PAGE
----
GUWAHATI: At a time when talks on palm oil and plantation in the Northeast are keeping governments and critics on their toes, the word “palm” grabbed headlines in the Assam on Sunday for a different reason.
Six Palm Cockatoo birds were rescued during a checking exercise at the district’s Dholai village on August 19. According to the police, kept in cages, the six exotic Australian birds were being smuggled by some persons near the Assam-Mizoram border. When the police at the check post noticed them carrying the cages and approached them, they left the birds on the roadside and fled.
The Divisional Forest Officer, Cachar, told the local press that the smugglers have been identified and they are not Indian nationals. “So, it is suspected they (birds) were smuggled from neighbouring countries,” he was quoted as saying.
Earlier on August 17, the Assam police had nabbed a mother-son duo for their alleged involvement in illicit wildlife trading. Hailing from Gita Langkok village in the West Karbi Anglong district of Assam and Meghalaya’s Shillong, the police seized 7.60 grams of pangolin scales from them. During the police operation, authorities shedding light on the rampant pangolin poaching taking place in the area.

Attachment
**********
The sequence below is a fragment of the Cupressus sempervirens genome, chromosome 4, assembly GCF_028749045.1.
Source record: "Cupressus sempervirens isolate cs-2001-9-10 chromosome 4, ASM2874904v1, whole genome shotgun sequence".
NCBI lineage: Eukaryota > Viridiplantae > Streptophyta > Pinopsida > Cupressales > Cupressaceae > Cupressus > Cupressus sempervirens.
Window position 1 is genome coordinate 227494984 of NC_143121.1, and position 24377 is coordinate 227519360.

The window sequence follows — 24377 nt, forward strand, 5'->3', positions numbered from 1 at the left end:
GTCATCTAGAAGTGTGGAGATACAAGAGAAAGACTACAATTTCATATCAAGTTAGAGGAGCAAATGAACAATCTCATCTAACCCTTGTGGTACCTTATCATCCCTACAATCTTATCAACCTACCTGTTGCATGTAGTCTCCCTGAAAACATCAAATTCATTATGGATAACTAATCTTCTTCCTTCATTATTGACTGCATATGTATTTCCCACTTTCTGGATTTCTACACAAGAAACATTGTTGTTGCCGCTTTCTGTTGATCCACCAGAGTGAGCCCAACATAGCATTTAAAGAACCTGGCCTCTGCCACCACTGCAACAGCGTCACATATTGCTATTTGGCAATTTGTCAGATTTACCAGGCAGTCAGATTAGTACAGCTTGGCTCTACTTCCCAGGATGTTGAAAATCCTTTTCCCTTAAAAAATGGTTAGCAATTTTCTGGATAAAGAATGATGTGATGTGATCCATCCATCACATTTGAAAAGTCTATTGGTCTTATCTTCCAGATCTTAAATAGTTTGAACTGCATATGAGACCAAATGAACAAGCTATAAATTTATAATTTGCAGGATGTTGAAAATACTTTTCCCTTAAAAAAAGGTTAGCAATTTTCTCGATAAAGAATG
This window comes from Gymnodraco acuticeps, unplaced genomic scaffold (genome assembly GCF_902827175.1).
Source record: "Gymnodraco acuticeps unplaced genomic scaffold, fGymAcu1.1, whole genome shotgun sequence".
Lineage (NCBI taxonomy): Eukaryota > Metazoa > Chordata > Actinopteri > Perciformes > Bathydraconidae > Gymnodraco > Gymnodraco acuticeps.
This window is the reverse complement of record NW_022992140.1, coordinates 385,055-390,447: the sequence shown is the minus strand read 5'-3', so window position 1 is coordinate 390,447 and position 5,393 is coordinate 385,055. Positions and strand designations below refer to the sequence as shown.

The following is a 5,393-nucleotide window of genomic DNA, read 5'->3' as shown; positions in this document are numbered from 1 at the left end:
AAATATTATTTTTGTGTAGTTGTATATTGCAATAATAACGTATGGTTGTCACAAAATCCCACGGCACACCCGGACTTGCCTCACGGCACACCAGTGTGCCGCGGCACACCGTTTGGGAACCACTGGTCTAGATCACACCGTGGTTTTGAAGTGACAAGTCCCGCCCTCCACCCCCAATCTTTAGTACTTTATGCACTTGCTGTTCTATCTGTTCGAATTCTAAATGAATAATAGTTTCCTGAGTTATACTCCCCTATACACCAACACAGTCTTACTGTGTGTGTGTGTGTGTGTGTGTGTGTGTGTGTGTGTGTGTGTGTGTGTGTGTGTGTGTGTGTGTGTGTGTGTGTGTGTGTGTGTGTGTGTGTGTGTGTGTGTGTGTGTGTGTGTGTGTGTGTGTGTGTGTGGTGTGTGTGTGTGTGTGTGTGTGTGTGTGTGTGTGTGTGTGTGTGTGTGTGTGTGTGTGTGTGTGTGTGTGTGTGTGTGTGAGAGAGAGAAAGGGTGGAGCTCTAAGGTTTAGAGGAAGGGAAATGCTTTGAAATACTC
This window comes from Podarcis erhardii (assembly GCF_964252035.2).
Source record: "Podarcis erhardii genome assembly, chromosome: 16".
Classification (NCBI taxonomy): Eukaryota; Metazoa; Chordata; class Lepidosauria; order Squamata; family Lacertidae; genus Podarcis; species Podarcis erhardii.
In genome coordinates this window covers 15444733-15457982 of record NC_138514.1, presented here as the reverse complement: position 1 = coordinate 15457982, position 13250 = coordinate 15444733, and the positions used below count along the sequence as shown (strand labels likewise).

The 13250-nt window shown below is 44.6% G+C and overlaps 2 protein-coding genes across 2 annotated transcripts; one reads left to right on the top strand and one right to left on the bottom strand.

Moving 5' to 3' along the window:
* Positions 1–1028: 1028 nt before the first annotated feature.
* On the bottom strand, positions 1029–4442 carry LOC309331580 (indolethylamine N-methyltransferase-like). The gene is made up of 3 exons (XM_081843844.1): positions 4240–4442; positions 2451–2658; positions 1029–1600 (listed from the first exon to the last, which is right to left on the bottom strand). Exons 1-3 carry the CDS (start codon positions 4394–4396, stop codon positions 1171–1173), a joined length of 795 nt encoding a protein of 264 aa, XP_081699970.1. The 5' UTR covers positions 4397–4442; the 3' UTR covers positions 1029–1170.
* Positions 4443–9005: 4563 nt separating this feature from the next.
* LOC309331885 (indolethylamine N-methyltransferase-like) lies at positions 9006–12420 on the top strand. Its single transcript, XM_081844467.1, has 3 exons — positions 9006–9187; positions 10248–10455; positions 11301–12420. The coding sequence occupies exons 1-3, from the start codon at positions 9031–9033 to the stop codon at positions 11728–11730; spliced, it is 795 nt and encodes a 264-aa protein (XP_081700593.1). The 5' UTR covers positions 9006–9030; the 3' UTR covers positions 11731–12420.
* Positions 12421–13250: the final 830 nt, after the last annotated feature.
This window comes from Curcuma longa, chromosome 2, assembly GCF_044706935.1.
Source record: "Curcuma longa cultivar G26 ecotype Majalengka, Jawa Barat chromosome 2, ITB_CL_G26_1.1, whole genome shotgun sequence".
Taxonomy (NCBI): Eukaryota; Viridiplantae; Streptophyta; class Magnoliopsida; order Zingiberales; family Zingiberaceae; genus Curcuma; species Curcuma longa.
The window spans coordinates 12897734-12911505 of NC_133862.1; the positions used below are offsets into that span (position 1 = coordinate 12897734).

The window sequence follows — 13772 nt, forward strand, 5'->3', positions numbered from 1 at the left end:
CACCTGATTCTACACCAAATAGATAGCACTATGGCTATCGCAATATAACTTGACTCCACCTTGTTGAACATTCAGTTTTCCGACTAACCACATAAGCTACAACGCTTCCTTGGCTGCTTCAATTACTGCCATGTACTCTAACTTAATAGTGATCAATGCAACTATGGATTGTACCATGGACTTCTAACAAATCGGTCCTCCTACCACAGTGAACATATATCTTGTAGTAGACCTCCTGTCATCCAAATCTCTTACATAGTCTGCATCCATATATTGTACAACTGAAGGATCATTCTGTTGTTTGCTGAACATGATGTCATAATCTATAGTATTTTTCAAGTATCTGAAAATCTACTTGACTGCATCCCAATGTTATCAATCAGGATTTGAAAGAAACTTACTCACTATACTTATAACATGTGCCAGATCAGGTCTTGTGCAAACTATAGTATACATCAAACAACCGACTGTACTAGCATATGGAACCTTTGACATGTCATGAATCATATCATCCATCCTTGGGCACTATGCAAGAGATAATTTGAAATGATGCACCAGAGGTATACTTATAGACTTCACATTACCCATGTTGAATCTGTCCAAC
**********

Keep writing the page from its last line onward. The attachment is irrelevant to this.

Over the past few years, reports of smuggling of exotic animals and birds have been coming frequently from the Northeast. Earlier in October, 2022, about 140 exotic species were rescued in a joint operation between the Mizoram police and the Excise and Narcotics Department in Mizoram’s Champhai district, which shares a border with Myanmar.
According to the 2018 TRAFFIC report titled ‘In Plane Sight’, the trafficking of rhino horns, tiger parts, and pangolin scales exhibits notable prevalence along the borders of Indo-Nepal and Indo-Myanmar-China. Within this context, towns in Northeast India such as Dimapur, Guwahati, and Imphal have emerged as significant transit points for these illegal activities.
Notably, bird and reptile trafficking also occur extensively along the India-Bangladesh border. Recent cases underscore the prominence of cities such as Guwahati, Siliguri, Aizawl, and Jalpaiguri as channels for the illicit trade of exotic animals and birds.